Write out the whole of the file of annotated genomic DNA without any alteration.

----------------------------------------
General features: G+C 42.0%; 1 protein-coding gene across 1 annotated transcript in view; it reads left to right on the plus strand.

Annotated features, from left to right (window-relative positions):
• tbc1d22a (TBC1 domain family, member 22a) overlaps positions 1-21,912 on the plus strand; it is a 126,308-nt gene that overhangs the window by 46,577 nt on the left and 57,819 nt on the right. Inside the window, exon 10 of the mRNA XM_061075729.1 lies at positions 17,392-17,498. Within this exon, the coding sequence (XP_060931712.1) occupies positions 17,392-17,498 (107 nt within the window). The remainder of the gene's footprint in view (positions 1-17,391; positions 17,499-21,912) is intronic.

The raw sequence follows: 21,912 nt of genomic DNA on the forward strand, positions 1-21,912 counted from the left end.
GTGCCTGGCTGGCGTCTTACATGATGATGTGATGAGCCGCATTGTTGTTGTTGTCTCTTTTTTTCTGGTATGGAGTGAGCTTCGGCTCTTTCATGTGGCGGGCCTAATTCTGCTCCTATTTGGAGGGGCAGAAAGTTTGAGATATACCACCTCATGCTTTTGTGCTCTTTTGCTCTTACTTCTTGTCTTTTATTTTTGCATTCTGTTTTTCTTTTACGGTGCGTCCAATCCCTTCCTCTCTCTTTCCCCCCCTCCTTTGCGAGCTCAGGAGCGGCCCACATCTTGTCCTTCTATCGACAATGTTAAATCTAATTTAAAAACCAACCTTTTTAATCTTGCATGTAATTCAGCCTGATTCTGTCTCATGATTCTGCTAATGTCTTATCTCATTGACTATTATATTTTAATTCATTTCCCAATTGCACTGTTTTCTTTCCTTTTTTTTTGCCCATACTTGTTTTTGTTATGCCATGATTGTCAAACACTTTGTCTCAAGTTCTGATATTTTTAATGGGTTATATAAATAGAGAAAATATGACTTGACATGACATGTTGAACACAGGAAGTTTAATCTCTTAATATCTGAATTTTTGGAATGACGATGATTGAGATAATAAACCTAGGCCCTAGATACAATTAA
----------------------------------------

General features: G+C 42.0%; 1 protein-coding gene across 1 annotated transcript in view; it reads left to right on the plus strand.

Annotated features, from left to right (window-relative positions):
• tbc1d22a (TBC1 domain family, member 22a) overlaps positions 1-21,912 on the plus strand; it is a 126,308-nt gene that overhangs the window by 46,577 nt on the left and 57,819 nt on the right. Inside the window, exon 10 of the mRNA XM_061075729.1 lies at positions 17,392-17,498. Within this exon, the coding sequence (XP_060931712.1) occupies positions 17,392-17,498 (107 nt within the window). The remainder of the gene's footprint in view (positions 1-17,391; positions 17,499-21,912) is intronic.

The raw sequence follows: 21,912 nt of genomic DNA on the forward strand, positions 1-21,912 counted from the left end.
GTGCCTGGCTGGCGTCTTACATGATGATGTGATGAGCCGCATTGTTGTTGTTGTCTCTTTTTTTCTGGTATGGAGTGAGCTTCGGCTCTTTCATGTGGCGGGCCTAATTCTGCTCCTATTTGGAGGGGCAGAAAGTTTGAGATATACCACCTCATGCTTTTGTGCTCTTTTGCTCTTACTTCTTGTCTTTTATTTTTGCATTCTGTTTTTCTTTTACGGTGCGTCCAATCCCTTCCTCTCTCTTTCCCCCCCTCCTTTGCGAGCTCAGGAGCGGCCCACATCTTGTCCTTCTATCGACAATGTTAAATCTAATTTAAAAACCAACCTTTTTAATCTTGCATGTAATTCAGCCTGATTCTGTCTCATGATTCTGCTAATGTCTTATCTCATTGACTATTATATTTTAATTCATTTCCCAATTGCACTGTTTTCTTTCCTTTTTTTTTGCCCATACTTGTTTTTGTTATGCCATGATTGTCAAACACTTTGTCTCAAGTTCTGATATTTTTAATGGGTTATATAAATAGAGAAAATATGACTTGACATGACATGTTGAACACAGGAAGTTTAATCTCTTAATATCTGAATTTTTGGAATGACGATGATTGAGATAATAAACCTAGGCCCTAGATACAATTAA